The effect of the consumption of three types of dietary fish on cardiovascular risk predictors Public Deposited

http://ir.library.oregonstate.edu/concern/graduate_thesis_or_dissertations/z029p7387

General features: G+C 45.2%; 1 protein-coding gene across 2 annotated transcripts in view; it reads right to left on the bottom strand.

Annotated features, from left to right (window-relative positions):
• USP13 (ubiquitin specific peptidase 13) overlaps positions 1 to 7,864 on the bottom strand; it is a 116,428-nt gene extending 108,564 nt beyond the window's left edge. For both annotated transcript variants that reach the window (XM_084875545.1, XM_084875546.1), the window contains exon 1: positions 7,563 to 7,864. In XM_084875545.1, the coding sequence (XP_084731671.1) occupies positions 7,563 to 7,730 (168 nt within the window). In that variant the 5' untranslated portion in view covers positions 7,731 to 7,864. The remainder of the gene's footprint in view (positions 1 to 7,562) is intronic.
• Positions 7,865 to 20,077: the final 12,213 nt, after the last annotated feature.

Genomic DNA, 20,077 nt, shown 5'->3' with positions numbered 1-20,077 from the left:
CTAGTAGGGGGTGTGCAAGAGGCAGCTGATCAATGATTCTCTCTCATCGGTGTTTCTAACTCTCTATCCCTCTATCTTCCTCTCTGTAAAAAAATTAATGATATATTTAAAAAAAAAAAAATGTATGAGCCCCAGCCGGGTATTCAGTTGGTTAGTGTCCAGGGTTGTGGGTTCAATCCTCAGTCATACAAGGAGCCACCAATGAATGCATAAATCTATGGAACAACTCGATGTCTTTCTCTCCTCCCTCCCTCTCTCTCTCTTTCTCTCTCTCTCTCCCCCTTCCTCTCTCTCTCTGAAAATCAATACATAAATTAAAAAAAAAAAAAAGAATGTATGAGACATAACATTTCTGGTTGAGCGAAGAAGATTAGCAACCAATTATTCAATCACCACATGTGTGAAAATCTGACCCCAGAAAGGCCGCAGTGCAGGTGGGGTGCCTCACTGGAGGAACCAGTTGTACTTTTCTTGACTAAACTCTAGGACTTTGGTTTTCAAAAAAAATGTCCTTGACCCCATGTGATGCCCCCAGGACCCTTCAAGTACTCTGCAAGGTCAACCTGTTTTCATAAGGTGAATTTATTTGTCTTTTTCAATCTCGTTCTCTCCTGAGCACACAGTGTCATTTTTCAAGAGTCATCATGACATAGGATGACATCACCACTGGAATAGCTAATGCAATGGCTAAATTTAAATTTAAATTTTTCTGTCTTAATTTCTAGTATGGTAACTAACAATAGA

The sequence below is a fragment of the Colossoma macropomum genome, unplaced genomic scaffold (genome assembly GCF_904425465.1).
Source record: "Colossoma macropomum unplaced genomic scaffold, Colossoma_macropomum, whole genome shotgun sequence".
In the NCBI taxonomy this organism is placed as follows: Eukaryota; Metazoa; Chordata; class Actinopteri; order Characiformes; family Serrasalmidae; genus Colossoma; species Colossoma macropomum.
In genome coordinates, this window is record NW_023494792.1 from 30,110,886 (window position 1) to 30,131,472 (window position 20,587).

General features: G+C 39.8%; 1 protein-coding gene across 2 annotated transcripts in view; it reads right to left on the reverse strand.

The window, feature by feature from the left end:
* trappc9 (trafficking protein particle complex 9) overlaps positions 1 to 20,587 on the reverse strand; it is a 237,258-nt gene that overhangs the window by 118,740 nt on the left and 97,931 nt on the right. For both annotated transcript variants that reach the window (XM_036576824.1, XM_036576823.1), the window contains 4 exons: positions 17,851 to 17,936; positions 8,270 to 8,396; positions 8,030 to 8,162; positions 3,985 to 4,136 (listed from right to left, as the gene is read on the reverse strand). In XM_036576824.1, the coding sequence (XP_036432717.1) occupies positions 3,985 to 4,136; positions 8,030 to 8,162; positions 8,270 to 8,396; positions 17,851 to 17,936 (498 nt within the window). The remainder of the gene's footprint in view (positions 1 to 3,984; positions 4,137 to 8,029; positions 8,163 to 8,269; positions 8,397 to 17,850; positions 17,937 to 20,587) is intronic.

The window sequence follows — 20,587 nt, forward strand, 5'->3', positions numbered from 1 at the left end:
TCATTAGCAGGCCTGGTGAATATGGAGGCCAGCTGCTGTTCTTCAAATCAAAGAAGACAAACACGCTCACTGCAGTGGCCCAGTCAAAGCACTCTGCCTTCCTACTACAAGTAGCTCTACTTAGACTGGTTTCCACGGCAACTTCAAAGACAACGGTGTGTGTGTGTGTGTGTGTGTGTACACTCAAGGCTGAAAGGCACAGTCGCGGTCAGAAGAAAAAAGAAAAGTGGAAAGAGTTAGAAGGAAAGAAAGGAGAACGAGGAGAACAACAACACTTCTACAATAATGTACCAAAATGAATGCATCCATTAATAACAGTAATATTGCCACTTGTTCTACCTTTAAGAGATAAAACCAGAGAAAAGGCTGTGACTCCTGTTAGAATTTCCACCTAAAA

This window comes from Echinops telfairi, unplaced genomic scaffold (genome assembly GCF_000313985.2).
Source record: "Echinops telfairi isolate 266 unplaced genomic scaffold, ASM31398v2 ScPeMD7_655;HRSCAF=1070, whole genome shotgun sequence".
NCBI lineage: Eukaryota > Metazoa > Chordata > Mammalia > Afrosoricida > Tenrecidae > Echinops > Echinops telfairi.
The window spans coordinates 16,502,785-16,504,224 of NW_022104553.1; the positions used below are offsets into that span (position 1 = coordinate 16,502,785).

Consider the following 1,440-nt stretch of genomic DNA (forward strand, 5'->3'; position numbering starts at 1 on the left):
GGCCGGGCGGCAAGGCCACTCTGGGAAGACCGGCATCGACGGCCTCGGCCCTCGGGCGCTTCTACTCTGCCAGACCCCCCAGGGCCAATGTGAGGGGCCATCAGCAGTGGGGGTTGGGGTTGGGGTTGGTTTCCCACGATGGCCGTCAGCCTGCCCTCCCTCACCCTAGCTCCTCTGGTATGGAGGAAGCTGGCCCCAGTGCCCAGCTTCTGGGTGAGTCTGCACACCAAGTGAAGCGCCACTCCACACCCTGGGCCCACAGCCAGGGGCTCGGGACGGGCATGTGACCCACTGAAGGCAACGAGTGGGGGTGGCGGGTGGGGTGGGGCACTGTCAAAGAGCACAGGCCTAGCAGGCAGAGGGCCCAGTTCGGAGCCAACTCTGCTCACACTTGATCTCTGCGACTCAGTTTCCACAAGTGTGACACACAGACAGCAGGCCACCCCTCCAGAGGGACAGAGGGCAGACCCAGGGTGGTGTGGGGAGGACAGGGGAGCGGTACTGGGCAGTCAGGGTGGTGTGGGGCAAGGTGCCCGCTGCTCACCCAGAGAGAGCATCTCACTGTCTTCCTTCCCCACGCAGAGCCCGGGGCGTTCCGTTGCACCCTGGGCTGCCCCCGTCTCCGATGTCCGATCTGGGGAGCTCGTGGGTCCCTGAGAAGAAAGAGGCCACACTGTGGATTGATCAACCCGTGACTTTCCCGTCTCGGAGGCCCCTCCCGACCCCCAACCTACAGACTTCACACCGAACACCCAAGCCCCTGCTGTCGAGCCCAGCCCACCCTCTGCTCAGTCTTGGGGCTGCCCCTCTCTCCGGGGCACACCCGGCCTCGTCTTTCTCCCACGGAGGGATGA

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  • Epidemiological studies have suggested that the consumption of fish may reduce the risk of cardiovascular disease. Compared to the number of studies using fish oils, few studies have used fish itself. Those which have used fish have generally used fattier fish such as mackerel and salmon as part of an uncontrolled diet. In this study, 23 healthy men consumed 200g each of Chinook salmon, Dover sole, and sablefish in a three-way crossover design for 18-day periods with three-week washout periods in between. The diets had the approximate composition of the 'Western' diet: 45% carbohydrates, 36% fat, and 16% protein with the sole diet containing 1.95 g omega-3 (n-3) fatty acids, the salmon diet 3.99 g n-3, and the sablefish diet 3.42 g n-3 fatty acids. Serum total cholesterol (TC), high density lipoprotein cholesterol (HDL-C), low density lipoprotein cholesterol (LDL-C), triglycerides (TG), bleeding time (BT), blood pressure (BP), platelet aggregation (PA) using ADP and collagen as agonists, platelet fatty acid profiles (FAP), thromboxane B2 (TXB2) , and apolipoprotein B (Apo B) were measured at the beginning and end of each period. TC, and HDL-C, and TG changed significantly when compared to the prefish diet while both LDL-C and apo B demonstrated diet effect. LDL-C increased on both the salmon and sablefish diets (p = 0.08) compared to the sole diet, and increased approximately 15% on the former two diets compared to the prefish diet. Bleeding time was significantly longer when the salmon diet was consumed (p = 0.06). The impact of the three diets on PA depended upon the agonist. With collagen, only the sablefish diet decreased aggregation compared to the prefish diet. When ADP was used, aggregation decreased on both the fattier fish diets compared to the low fat fish (sole). Similar results were demonstrated for TXB₂: the fattier fish produced statistically equivalent decreases (p = 0.06) among the diets, and lowered TXB₂ compared to the prefish diet. There were no significant differences among the diets for either systolic or diastolic BP though there was a significant decrease (p = 0.01) in diastolic pressure compared to the prefish diet when the salmon diet was consumed. Platelet fatty acid profiles reflected diet composition.
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